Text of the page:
Ericsson is showing how network slicing is done in Taiwan using a new smart patrol car use case that taps into the capabilities of Far EasTone’s 5G standalone network.

In a live 5G standalone (SA) network, the deployment employs AI and Ericsson’s end-to-end 5G network slicing technology, including 5G core and RAN slicing via Dynamic Radio Resource partitioning. It is a “pioneering use case” that exhibits improved 5G for mission-critical applications in the public sector, according to Ericsson.

One of the missives calls for license plate identification for stolen vehicles. Patrol cars outfitted with the app and high-resolution photography gear utilize AI image analysis technology to identify stolen automobiles.

The data from moving patrol cars can be transmitted in real-time, allowing for the immediate recognition of these license plates. The police then can take action based on the information provided, according to Ericsson’s press release.

Ericsson HQ
Ericsson worked with Far EasTone to develop a smart patrol car use case that taps network slicing capabilities on a 5G standalone network.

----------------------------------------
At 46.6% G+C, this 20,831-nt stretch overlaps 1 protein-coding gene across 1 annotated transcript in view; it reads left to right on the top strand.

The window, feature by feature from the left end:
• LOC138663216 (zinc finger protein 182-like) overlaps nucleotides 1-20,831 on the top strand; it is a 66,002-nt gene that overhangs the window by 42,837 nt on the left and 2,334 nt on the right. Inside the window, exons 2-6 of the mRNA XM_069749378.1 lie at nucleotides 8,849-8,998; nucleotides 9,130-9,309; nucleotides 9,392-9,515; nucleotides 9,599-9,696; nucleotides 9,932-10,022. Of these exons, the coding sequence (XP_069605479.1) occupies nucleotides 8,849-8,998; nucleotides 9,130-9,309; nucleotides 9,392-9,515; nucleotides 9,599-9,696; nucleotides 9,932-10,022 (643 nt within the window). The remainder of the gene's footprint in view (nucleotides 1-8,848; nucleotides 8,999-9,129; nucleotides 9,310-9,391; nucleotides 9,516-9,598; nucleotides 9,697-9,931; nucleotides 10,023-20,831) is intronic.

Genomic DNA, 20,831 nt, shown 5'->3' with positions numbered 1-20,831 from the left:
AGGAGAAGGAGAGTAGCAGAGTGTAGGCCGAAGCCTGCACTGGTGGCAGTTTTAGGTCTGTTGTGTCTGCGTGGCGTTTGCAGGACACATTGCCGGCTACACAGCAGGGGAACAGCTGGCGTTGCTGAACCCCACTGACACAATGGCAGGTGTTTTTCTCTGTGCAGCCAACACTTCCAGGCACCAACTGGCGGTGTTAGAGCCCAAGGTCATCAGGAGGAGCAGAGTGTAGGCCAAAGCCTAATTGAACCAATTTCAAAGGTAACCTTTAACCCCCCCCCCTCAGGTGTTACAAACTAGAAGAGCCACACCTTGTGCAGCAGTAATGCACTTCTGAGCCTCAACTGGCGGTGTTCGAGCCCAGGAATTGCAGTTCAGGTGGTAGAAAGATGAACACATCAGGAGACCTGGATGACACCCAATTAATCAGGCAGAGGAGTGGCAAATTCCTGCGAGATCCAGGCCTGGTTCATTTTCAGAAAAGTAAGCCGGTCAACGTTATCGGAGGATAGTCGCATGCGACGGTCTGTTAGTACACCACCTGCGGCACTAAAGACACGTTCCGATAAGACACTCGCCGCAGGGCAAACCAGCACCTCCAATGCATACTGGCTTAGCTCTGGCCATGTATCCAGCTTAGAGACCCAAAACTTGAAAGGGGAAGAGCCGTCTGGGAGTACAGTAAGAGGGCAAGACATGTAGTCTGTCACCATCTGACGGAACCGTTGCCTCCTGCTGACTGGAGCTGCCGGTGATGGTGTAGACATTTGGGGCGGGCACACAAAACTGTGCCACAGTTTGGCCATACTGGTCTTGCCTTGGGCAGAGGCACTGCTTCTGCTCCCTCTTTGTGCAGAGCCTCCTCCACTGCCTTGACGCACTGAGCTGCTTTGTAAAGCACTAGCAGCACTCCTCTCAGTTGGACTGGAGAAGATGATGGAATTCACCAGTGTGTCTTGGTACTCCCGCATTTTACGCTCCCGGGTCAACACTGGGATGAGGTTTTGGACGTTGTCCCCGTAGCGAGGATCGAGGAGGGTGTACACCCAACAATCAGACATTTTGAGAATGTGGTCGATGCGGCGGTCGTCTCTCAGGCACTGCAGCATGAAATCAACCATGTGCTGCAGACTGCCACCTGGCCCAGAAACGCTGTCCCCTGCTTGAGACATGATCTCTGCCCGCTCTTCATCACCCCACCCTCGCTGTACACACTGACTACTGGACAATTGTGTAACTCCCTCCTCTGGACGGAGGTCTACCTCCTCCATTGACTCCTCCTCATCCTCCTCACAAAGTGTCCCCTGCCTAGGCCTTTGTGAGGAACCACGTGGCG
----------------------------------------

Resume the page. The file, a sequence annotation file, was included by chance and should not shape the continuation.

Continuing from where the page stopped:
Aside from slicing capabilities, the smart patrol car project employs the Ericsson Local Packet Gateway, an edge user plane with a small footprint, to connect each equipped car to a regional site for data processing without the need to put a system on each and every vehicle.

The solution was turned over to the Kaohsiung City Police Department by the end of 2022 by its developers.

patrol car network slicing
The project was created for the Kaohsiung City Police Department in Taiwan.

The solution will also be used to detect crimes in crowded public places, such as concerts and football games, where network slicing will allow high-resolution real-time images to be transmitted from police patrol cars to the central command center, ensuring timely situational awareness and emergency response.